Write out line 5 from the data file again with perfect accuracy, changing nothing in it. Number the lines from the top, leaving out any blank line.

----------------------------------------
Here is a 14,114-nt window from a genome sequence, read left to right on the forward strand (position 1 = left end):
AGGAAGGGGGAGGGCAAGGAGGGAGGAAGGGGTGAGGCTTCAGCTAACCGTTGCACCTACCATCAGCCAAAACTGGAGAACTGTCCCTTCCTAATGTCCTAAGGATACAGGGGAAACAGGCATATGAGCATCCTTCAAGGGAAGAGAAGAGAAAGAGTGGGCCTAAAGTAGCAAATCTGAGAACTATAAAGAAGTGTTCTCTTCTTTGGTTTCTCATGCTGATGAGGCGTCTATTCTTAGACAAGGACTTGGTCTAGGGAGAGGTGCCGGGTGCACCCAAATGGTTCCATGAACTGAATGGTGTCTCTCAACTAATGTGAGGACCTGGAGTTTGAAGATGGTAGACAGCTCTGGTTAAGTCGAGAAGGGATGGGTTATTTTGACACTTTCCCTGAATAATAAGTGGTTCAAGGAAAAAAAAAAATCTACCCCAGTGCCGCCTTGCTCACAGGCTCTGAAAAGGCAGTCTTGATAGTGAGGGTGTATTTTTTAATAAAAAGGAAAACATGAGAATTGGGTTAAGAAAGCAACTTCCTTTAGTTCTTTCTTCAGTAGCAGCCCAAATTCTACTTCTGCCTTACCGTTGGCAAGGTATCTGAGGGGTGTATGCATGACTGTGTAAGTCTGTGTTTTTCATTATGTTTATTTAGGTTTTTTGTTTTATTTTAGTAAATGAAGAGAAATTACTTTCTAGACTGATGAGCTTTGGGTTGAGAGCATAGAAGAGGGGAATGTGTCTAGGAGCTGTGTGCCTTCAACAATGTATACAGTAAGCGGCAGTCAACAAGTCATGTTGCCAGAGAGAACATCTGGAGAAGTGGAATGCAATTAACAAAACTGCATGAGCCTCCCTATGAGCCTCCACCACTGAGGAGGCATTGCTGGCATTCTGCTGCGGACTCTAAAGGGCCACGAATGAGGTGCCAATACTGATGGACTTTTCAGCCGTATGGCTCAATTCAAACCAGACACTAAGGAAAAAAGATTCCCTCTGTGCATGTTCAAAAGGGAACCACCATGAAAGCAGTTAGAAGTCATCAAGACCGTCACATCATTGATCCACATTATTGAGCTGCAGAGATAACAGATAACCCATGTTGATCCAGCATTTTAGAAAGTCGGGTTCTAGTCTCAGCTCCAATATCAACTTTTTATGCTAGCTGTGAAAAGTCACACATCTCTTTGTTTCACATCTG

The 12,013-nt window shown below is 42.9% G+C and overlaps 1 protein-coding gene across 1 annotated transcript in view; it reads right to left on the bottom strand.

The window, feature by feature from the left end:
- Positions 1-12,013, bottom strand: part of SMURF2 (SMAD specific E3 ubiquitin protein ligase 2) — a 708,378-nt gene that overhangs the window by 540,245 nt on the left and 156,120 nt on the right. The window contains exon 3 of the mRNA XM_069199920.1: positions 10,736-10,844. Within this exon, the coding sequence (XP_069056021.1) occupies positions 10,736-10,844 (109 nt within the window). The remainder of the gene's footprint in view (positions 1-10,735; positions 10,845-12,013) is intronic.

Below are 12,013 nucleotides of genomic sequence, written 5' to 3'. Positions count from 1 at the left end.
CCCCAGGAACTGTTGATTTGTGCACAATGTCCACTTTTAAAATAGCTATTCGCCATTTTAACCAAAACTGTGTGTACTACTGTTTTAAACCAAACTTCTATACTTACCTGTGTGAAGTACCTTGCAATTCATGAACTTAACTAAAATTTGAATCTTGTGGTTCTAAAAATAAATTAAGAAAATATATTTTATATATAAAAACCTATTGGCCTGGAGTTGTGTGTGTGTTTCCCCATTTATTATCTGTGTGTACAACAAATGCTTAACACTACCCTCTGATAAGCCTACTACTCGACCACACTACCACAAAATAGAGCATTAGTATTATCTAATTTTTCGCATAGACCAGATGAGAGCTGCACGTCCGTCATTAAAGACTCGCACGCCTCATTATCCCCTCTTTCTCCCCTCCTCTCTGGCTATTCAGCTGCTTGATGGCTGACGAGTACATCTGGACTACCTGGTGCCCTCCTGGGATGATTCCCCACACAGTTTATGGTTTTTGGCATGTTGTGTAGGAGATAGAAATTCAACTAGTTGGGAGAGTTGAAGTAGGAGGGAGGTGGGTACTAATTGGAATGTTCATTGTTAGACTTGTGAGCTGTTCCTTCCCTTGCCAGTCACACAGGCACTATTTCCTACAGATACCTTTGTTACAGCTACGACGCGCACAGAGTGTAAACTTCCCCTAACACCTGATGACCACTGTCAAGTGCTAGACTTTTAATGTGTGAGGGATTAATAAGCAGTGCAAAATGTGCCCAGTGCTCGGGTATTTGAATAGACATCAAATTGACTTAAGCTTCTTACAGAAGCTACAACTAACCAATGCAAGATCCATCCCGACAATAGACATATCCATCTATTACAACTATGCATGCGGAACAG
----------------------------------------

- Positions 1-12,013, bottom strand: part of SMURF2 (SMAD specific E3 ubiquitin protein ligase 2) — a 708,378-nt gene that overhangs the window by 540,245 nt on the left and 156,120 nt on the right. The window contains exon 3 of the mRNA XM_069199920.1: positions 10,736-10,844. Within this exon, the coding sequence (XP_069056021.1) occupies positions 10,736-10,844 (109 nt within the window). The remainder of the gene's footprint in view (positions 1-10,735; positions 10,845-12,013) is intronic.